wanderlust

I Could Do That!

I was impressed by the little description needed to make Colombian artist José Antonio Suárez Londoño’s current exhibition, “The Yearbooks,” come to life at The Drawing Center. With only a brief description of his project and artworks (no dense press releases!), I was somehow given unfettered access into the intricate inner-workings of his mind. It’s almost as if I was having an open dialogue with Londoño himself except he was speaking in emojis instead of words. I found the exhibit to be supremely refreshing because I hate how often I’m burdened with text and end up reading more about the artwork than actually seeing it; “The Yearbooks”, however, is wonderfully concise, free of intrusive plaques or blocks of text, but unlike most NYC galleries, it costs a few bucks to get in. 

 

The notebooks that Londoño has carefully sketched out and painted represent a tedious, methodological process in which he posits the reactionary effect of art on its recipient. Creativity, he argues, is always a response to something else. Therefore, Londoño centers the project around himself and produces drawings that are reflections from books he has been reading over the past 15 years; the subjects range from Ovid to Franz Kafka, to Patti Smith, to Eugene Delacroix

 

Not Your Typical Yearbook

 

Londoño’s drawings are also intensely personal as they are his own intimate thoughts, interpretations, and responses to some rather heavy texts put to page, but my favorite thing about them is how they represent a real time chronology of the mental processes that Londoño experienced while reading a certain text. Very similar to how you’d read a book and have vivid associations triggered by a word or phrase, Londoño transfers his raw ideas in a stream of consciousness into his notebooks in the same sort of way, sometimes representing an entire scene or just a single word.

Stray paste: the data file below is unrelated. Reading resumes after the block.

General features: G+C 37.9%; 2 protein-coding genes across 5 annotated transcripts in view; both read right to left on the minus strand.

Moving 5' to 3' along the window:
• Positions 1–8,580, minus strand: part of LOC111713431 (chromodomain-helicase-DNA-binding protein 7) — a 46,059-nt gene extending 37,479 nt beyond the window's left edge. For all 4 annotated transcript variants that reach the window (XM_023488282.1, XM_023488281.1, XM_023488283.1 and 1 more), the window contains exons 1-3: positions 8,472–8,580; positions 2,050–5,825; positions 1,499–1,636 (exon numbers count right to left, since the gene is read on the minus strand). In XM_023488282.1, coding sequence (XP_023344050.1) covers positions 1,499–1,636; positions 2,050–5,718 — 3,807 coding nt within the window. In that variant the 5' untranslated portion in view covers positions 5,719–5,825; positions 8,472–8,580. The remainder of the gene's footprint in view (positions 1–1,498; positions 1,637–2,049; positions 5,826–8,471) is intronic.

Jose Antonio Suarez Londono Drawing

José Antonio Suárez Londoño‘s colorful and stream of conscious artworks on display at The Drawing Center in NYC. Photo: Camilo Fuentealba

 

I love this because it emboldens the artwork by making it much more genuine as it doesn’t have time to be overanalyzed or even overdrawn – the entire point of the project is to animate Londoño’s reaction to the texts, not to perfect its images, although he doesn’t sacrifice the quality of his illustrations either. I was particularly amazed at the amount of detail Londoño was able to squeeze into these small 6” x 4” notebooks, then delicately flood them with color, sometimes bleeding into the sheets on the next page. But even mishaps from leaking pens or coffee stains are integrated expertly into Londoño’s artwork, coinciding perfectly with his idea of organic art that is grounded in a real reality, not the fake one in which most art exists. 

 

And to further emphasize Londoño’s theme of art as a reactionary medium, professional writers and poets were invited to do readings of their own work that was been inspired by “The Yearbooks.” I tried this myself and went home to write and paint, focusing on reacting instead of thinking – creativity’s, Londoño would say, worst enemy. 

 

Article written by Eric Rydin